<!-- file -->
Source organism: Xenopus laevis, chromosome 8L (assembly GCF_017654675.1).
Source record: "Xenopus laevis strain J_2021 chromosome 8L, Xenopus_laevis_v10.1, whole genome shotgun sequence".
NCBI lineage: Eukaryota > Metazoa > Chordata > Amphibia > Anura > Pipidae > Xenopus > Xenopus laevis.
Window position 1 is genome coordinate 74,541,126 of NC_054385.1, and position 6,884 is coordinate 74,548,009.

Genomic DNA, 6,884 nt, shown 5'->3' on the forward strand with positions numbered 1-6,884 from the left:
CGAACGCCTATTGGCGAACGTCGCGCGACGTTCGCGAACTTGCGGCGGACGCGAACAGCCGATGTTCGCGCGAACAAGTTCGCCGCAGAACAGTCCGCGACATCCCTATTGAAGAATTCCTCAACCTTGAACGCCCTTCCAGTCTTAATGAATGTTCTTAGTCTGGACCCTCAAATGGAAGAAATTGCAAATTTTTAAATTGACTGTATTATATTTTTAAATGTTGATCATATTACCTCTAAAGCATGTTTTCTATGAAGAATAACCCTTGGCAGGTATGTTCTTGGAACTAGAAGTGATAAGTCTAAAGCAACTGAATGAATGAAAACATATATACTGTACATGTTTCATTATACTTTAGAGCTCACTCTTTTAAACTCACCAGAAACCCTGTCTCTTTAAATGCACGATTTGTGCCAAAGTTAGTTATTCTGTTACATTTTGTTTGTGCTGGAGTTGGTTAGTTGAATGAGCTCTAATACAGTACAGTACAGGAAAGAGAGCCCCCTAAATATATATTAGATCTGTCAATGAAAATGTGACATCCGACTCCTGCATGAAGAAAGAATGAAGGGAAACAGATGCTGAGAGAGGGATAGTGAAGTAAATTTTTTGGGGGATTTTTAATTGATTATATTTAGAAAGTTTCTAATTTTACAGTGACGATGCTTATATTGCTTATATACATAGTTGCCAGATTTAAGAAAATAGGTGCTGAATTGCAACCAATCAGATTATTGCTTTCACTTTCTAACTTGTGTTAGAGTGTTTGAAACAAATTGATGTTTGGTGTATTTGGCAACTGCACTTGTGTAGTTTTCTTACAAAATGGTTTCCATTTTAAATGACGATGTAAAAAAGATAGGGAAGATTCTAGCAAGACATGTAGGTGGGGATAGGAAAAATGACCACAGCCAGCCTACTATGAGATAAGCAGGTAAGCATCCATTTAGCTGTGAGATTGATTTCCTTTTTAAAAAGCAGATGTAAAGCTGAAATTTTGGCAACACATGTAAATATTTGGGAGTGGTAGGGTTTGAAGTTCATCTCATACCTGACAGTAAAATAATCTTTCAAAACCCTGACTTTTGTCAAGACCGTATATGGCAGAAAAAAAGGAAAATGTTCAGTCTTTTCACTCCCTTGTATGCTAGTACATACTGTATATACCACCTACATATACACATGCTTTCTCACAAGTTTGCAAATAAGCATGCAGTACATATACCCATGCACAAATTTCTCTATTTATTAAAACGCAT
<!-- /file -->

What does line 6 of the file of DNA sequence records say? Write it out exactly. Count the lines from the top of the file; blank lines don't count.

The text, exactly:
CGAACGCCTATTGGCGAACGTCGCGCGACGTTCGCGAACTTGCGGCGGACGCGAACAGCCGATGTTCGCGCGAACAAGTTCGCCGCAGAACAGTCCGCGACATCCCTATTGAAGAATTCCTCAACCTTGAACGCCCTTCCAGTCTTAATGAATGTTCTTAGTCTGGACCCTCAAATGGAAGAAATTGCAAATTTTTAAATTGACTGTATTATATTTTTAAATGTTGATCATATTACCTCTAAAGCATGTTTTCTATGAAGAATAACCCTTGGCAGGTATGTTCTTGGAACTAGAAGTGATAAGTCTAAAGCAACTGAATGAATGAAAACATATATACTGTACATGTTTCATTATACTTTAGAGCTCACTCTTTTAAACTCACCAGAAACCCTGTCTCTTTAAATGCACGATTTGTGCCAAAGTTAGTTATTCTGTTACATTTTGTTTGTGCTGGAGTTGGTTAGTTGAATGAGCTCTAATACAGTACAGTACAGGAAAGAGAGCCCCCTAAATATATATTAGATCTGTCAATGAAAATGTGACATCCGACTCCTGCATGAAGAAAGAATGAAGGGAAACAGATGCTGAGAGAGGGATAGTGAAGTAAATTTTTTGGGGGATTTTTAATTGATTATATTTAGAAAGTTTCTAATTTTACAGTGACGATGCTTATATTGCTTATATACATAGTTGCCAGATTTAAGAAAATAGGTGCTGAATTGCAACCAATCAGATTATTGCTTTCACTTTCTAACTTGTGTTAGAGTGTTTGAAACAAATTGATGTTTGGTGTATTTGGCAACTGCACTTGTGTAGTTTTCTTACAAAATGGTTTCCATTTTAAATGACGATGTAAAAAAGATAGGGAAGATTCTAGCAAGACATGTAGGTGGGGATAGGAAAAATGACCACAGCCAGCCTACTATGAGATAAGCAGGTAAGCATCCATTTAGCTGTGAGATTGATTTCCTTTTTAAAAAGCAGATGTAAAGCTGAAATTTTGGCAACACATGTAAATATTTGGGAGTGGTAGGGTTTGAAGTTCATCTCATACCTGACAGTAAAATAATCTTTCAAAACCCTGACTTTTGTCAAGACCGTATATGGCAGAAAAAAAGGAAAATGTTCAGTCTTTTCACTCCCTTGTATGCTAGTACATACTGTATATACCACCTACATATACACATGCTTTCTCACAAGTTTGCAAATAAGCATGCAGTACATATACCCATGCACAAATTTCTCTATTTATTAAAACGCAT